The Basic 1031 Exchange Requirements You Need to Know

The Basic 1031 Exchange Requirements You Need to Know

By | September 19th, 2019|Blog|0 Comments

Tax-deferred exchanges are approved by Section 1031 of the Internal Revenue Codeand the necessities of the code section and the corresponding guidelines or 1031 exchange requirements must be carefully met. At the point when the like-kind exchange is done correctly, then the taxes on the transaction are deferred.

The following are some of the 1031 exchange requirements:

Like-kind requirement

Taxpayers or investors must exchange properties that are of like-kind. Generally, all the real estate properties are like-kind to other real estate. For personal property, the like-kind assets may be classified by a General Asset Class (GAC) and if not matched there, then by North American Industry Classification (NAICS) Product Class. If the personal property assets are not found in the GAC or NAICS, then a general like‐kind analysis may be made.

Purpose requirement

Assets that are exchanged under 1031 exchange must be held for productive use in a trade or business or held for investment.

Holding requirement

No holding period is specifically defined under section 1031. Generally, a rough thumb rule is a holding period of two years or more. This period is considered in determining whether the purpose is met or not. For example, if a replacement property is acquired and sold immediately, that indicates that the property was gained for resale and is, therefore, dealer property or inventory and cannot qualify for tax-deferred treatment under Section 1031.

Exchange requirement

An exchange must take place when one real estate property is exchanged for another of like-kind property. The investor can sell or acquire more than one property through a 1031 exchange.

Time limits & identification requirement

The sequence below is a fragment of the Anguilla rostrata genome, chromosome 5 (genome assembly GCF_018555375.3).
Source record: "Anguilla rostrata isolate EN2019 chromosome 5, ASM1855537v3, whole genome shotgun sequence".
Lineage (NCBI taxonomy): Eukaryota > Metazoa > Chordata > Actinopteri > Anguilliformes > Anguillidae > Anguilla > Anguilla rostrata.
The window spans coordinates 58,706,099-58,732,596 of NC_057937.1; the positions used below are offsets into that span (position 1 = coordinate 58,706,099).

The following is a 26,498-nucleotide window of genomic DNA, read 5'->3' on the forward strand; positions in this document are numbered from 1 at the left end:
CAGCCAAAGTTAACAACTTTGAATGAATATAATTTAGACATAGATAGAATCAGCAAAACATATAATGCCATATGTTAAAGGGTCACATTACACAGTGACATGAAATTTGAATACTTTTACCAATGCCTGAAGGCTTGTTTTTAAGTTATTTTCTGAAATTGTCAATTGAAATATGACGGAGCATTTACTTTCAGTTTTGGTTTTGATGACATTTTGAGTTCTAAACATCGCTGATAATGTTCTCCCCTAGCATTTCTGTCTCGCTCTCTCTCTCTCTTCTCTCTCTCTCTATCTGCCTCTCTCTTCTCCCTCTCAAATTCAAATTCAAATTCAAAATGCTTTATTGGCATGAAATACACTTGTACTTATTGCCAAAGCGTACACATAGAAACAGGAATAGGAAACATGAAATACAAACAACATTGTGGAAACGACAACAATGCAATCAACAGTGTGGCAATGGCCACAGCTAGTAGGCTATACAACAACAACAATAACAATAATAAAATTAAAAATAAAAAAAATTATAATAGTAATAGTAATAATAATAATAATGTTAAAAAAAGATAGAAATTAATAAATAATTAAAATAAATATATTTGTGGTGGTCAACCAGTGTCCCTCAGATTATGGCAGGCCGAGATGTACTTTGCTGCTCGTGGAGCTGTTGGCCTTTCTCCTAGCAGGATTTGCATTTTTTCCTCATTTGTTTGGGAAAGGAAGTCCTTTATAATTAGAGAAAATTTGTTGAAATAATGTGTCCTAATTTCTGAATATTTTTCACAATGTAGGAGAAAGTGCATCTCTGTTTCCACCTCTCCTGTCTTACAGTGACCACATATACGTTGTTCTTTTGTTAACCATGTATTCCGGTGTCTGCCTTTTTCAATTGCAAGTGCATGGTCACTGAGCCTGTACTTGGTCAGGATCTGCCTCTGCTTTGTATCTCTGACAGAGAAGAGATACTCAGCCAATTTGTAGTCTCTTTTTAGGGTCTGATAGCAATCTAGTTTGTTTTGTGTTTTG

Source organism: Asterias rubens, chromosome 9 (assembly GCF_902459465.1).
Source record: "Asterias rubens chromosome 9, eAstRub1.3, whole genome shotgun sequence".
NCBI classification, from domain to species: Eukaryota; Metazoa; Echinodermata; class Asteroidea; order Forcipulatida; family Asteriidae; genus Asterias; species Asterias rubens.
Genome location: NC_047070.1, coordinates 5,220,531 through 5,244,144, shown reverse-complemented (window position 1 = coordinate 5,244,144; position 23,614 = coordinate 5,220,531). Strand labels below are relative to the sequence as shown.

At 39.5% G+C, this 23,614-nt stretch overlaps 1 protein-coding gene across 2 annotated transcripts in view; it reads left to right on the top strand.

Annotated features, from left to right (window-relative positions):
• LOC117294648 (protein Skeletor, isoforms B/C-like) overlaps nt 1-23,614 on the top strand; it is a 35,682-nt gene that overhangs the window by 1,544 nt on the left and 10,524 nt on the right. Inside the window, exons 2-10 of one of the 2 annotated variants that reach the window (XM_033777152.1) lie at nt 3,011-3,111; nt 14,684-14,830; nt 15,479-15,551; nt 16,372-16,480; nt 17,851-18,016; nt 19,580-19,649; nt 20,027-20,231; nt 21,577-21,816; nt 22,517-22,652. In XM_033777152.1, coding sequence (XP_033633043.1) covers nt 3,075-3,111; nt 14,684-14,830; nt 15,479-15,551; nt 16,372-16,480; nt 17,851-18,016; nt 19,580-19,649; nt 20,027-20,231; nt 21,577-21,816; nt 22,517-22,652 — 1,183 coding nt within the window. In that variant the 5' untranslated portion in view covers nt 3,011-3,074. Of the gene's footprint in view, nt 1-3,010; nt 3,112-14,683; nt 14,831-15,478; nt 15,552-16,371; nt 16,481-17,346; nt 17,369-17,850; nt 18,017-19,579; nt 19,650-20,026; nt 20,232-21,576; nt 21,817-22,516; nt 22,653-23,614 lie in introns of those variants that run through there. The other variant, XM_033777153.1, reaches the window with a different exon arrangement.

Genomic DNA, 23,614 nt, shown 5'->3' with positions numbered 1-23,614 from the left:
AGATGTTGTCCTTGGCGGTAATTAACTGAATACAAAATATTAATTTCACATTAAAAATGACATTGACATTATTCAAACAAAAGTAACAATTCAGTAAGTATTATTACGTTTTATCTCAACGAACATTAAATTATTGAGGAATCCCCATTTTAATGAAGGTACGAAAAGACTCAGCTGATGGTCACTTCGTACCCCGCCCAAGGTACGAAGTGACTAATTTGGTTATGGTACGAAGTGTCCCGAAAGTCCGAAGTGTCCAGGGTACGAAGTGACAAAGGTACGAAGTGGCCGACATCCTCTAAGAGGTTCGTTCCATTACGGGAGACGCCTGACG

A taxpayer has the identification period of 45 days to acquire or recognize the target replacement property after the transfer of the relinquished property. Properties procured within the 45-day designation period are deemed to be identified. The replacement property must be assigned in a written document, unambiguously described, signed by the taxpayer and received by the qualified intermediary between a period of 45 days.

If the investor identifies replacement property within the assigned period, the exchange period end date may be extended up to 180 days from the transfer of the first relinquished property. This provides the additional taxpayer time to complete the exchange; however, it might be necessary for the taxpayer to file a tax-filing extension to utilize the full 180 days.

No constructive or actual receipt of exchange funds

If the taxpayer or an agent receives the exchange funds or if the taxpayer is anyhow able to control the exchange funds during this period then it is violation of rule.

Use of a qualified intermediary

A qualified intermediary (QI) may be utilized to facilitate the 1031 exchange. A taxpayer cannot utilize their lawyer, accountant, Realtor, or a related party as a QI. Furthermore, several states require that QIs be agreeable with administrative requirements regarding bonding, insurance, and the manner in which exchange funds are held, state licensing, etc.

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